18 January 2013
2003 Ferrari Enzo
- Chassis no. ZFFCW56A030133923
Sold for $1,320,000
• One of only 400 examples built
• Reportedly one of six silver cars and the only one that exists in the United States
• Just over 9,000 miles from new
The Ferrari Enzo created nothing short of a media frenzy when it was first introduced at the 2002 Paris Auto Show. The design was powerful, if not polarizing, to many; it was a classic example of form following function. The outrageous silhouette was a byproduct of packaging and aerodynamic requirements. Quite literally, everything in the design would draw upon Ferrari’s Formula One experience.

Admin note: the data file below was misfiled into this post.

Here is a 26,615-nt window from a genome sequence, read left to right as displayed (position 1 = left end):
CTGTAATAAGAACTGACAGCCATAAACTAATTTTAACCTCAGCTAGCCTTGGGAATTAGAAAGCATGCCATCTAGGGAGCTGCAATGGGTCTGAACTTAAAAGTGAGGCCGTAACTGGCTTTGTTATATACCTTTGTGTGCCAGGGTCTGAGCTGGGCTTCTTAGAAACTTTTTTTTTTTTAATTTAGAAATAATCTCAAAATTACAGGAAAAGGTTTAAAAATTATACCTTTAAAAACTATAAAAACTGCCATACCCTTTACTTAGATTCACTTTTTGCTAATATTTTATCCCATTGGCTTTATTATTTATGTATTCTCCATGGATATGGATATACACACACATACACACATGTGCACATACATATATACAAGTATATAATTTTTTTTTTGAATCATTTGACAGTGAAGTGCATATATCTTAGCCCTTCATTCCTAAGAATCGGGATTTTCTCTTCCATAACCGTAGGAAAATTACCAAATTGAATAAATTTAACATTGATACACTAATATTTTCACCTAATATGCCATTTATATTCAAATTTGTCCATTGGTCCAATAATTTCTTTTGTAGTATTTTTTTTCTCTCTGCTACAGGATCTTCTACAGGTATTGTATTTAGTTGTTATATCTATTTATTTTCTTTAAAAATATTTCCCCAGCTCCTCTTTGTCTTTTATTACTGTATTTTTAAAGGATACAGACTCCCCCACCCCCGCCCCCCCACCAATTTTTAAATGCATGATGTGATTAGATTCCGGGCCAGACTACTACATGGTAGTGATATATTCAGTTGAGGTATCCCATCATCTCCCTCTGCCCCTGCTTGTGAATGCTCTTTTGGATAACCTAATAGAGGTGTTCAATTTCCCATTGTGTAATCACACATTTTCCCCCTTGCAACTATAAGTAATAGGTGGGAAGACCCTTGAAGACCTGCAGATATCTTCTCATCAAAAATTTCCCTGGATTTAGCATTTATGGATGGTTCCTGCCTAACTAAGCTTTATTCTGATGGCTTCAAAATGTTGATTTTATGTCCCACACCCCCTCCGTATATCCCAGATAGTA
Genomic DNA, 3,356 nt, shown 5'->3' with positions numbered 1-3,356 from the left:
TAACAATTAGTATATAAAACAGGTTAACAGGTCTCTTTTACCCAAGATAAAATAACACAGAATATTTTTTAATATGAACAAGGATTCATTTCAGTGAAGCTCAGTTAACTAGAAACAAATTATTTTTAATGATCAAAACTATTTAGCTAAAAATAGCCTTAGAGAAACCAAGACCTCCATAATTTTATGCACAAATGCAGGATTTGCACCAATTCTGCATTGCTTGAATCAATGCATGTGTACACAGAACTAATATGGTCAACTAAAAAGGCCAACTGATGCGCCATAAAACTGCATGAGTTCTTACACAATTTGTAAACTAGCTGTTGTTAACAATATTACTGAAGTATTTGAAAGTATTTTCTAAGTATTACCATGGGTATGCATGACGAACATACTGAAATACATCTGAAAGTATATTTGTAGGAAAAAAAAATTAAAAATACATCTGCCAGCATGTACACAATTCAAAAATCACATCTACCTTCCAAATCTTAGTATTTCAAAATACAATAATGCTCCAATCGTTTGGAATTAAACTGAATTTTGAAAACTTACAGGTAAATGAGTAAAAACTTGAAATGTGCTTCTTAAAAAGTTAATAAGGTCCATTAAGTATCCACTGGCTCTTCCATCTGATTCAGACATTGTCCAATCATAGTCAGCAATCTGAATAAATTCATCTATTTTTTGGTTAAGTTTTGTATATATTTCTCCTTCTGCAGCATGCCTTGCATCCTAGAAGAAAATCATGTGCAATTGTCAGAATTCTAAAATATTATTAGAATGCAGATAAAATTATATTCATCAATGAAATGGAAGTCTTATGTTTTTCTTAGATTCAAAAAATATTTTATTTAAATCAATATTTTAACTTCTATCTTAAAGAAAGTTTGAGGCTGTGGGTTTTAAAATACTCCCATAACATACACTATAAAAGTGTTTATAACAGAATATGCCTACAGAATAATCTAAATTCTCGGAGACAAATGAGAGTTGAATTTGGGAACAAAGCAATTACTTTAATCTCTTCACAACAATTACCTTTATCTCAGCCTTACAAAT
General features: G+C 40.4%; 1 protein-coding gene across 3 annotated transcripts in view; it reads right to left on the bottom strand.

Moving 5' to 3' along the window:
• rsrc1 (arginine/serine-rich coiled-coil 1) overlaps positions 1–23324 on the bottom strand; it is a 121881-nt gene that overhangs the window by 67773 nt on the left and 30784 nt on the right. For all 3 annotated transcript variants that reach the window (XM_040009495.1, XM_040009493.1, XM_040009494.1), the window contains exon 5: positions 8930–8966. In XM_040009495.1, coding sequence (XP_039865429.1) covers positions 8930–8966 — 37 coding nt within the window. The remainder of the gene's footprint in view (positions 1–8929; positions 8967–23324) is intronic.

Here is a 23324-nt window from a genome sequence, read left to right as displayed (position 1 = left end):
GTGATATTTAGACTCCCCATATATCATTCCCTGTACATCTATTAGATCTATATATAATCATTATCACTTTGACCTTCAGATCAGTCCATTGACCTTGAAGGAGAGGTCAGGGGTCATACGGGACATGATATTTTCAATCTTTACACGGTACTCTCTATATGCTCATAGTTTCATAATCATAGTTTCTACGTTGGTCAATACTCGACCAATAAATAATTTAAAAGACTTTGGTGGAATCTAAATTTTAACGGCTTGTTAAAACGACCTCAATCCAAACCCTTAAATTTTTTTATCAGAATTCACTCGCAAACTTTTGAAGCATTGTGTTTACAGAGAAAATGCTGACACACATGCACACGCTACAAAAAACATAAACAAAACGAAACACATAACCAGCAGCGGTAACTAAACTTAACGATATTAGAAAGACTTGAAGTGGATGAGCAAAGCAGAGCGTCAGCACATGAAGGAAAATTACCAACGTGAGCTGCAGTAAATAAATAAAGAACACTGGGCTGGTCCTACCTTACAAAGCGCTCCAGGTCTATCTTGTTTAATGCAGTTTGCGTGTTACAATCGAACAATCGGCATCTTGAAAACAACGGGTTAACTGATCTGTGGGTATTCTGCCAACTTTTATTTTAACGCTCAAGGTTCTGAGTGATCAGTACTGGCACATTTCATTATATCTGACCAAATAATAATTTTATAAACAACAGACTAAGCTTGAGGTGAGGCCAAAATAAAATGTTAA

The magnificent automobile marked a new direction in styling for Ferrari. From the outset, Luca Cordero di Montemezolo pushed his designers and engineers to go just a little further, knowing that they could always back off a bit if necessary. Pininfarina’s design chief, Lorenzo Ramaciotti, chose to have an internal design competition stressing both aerodynamics and a shape even more aggressive than that of the preceding F50. Beginning with approximately two dozen proposals, the number was cut down to just two. Both were presented to Ferrari management in the summer of 1998. The partners, however, agreed to push the envelope further still; what resulted would become the Enzo’s signature front clip. Ferrari also asked for the rear wing to be removed, resulting in hundreds of hours spent in the wind tunnel tuning both the top and the bottom of the car in an effort to provide maximum down force with minimal drag. Twin venturi channels beneath the chassis would accelerate airflow for enhanced down force, while fins within the channels inhibit wasteful crossflow. The wind tunnel ruled and the radical shape was ultimately determined by the car’s high-performance potential. Whereas the F40 and F50 wore bodies that resembled Ferrari’s previous street models, the Enzo looked more like a machine whose sole purpose was to run the quickest lap times at the race track.